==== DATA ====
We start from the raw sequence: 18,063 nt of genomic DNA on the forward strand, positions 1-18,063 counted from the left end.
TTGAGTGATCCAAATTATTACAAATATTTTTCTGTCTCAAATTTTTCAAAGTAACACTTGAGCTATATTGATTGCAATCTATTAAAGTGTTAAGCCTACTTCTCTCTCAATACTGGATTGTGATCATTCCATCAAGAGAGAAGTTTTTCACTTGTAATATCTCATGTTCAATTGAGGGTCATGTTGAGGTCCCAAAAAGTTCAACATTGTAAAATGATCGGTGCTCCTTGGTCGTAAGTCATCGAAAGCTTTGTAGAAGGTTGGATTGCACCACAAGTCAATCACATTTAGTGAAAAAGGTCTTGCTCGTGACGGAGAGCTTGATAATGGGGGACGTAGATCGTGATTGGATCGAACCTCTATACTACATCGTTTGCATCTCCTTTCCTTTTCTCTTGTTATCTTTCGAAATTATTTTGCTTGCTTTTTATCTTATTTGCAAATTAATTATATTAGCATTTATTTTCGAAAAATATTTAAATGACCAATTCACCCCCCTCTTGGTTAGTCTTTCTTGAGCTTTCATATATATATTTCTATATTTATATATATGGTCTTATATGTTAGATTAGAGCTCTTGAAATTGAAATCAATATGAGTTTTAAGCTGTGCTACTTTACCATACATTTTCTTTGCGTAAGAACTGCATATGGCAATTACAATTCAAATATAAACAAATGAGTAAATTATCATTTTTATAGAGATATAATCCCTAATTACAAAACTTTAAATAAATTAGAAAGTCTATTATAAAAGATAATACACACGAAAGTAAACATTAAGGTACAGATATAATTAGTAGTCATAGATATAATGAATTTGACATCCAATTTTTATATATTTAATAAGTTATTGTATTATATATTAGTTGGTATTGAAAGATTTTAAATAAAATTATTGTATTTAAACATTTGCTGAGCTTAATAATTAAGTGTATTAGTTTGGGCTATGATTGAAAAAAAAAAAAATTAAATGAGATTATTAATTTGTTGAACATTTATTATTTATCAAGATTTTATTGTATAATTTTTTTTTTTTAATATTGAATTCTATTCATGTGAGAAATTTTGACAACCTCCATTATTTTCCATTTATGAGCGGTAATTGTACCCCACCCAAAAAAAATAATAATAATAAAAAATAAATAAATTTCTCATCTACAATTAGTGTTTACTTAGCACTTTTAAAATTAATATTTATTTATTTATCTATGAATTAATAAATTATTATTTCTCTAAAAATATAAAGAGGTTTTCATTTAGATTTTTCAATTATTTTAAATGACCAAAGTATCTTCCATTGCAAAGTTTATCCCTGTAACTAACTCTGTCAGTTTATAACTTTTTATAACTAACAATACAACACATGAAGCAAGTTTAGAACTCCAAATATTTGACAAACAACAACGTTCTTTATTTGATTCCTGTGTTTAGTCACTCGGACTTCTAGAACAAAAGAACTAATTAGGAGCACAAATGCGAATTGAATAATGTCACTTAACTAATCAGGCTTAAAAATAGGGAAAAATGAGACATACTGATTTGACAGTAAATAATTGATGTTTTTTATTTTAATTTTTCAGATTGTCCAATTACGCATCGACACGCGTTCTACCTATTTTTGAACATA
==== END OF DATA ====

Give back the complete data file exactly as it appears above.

We start from the raw sequence: 18,063 nt of genomic DNA on the forward strand, positions 1-18,063 counted from the left end.
TTGAGTGATCCAAATTATTACAAATATTTTTCTGTCTCAAATTTTTCAAAGTAACACTTGAGCTATATTGATTGCAATCTATTAAAGTGTTAAGCCTACTTCTCTCTCAATACTGGATTGTGATCATTCCATCAAGAGAGAAGTTTTTCACTTGTAATATCTCATGTTCAATTGAGGGTCATGTTGAGGTCCCAAAAAGTTCAACATTGTAAAATGATCGGTGCTCCTTGGTCGTAAGTCATCGAAAGCTTTGTAGAAGGTTGGATTGCACCACAAGTCAATCACATTTAGTGAAAAAGGTCTTGCTCGTGACGGAGAGCTTGATAATGGGGGACGTAGATCGTGATTGGATCGAACCTCTATACTACATCGTTTGCATCTCCTTTCCTTTTCTCTTGTTATCTTTCGAAATTATTTTGCTTGCTTTTTATCTTATTTGCAAATTAATTATATTAGCATTTATTTTCGAAAAATATTTAAATGACCAATTCACCCCCCTCTTGGTTAGTCTTTCTTGAGCTTTCATATATATATTTCTATATTTATATATATGGTCTTATATGTTAGATTAGAGCTCTTGAAATTGAAATCAATATGAGTTTTAAGCTGTGCTACTTTACCATACATTTTCTTTGCGTAAGAACTGCATATGGCAATTACAATTCAAATATAAACAAATGAGTAAATTATCATTTTTATAGAGATATAATCCCTAATTACAAAACTTTAAATAAATTAGAAAGTCTATTATAAAAGATAATACACACGAAAGTAAACATTAAGGTACAGATATAATTAGTAGTCATAGATATAATGAATTTGACATCCAATTTTTATATATTTAATAAGTTATTGTATTATATATTAGTTGGTATTGAAAGATTTTAAATAAAATTATTGTATTTAAACATTTGCTGAGCTTAATAATTAAGTGTATTAGTTTGGGCTATGATTGAAAAAAAAAAAAATTAAATGAGATTATTAATTTGTTGAACATTTATTATTTATCAAGATTTTATTGTATAATTTTTTTTTTTTAATATTGAATTCTATTCATGTGAGAAATTTTGACAACCTCCATTATTTTCCATTTATGAGCGGTAATTGTACCCCACCCAAAAAAAATAATAATAATAAAAAATAAATAAATTTCTCATCTACAATTAGTGTTTACTTAGCACTTTTAAAATTAATATTTATTTATTTATCTATGAATTAATAAATTATTATTTCTCTAAAAATATAAAGAGGTTTTCATTTAGATTTTTCAATTATTTTAAATGACCAAAGTATCTTCCATTGCAAAGTTTATCCCTGTAACTAACTCTGTCAGTTTATAACTTTTTATAACTAACAATACAACACATGAAGCAAGTTTAGAACTCCAAATATTTGACAAACAACAACGTTCTTTATTTGATTCCTGTGTTTAGTCACTCGGACTTCTAGAACAAAAGAACTAATTAGGAGCACAAATGCGAATTGAATAATGTCACTTAACTAATCAGGCTTAAAAATAGGGAAAAATGAGACATACTGATTTGACAGTAAATAATTGATGTTTTTTATTTTAATTTTTCAGATTGTCCAATTACGCATCGACACGCGTTCTACCTATTTTTGAACATA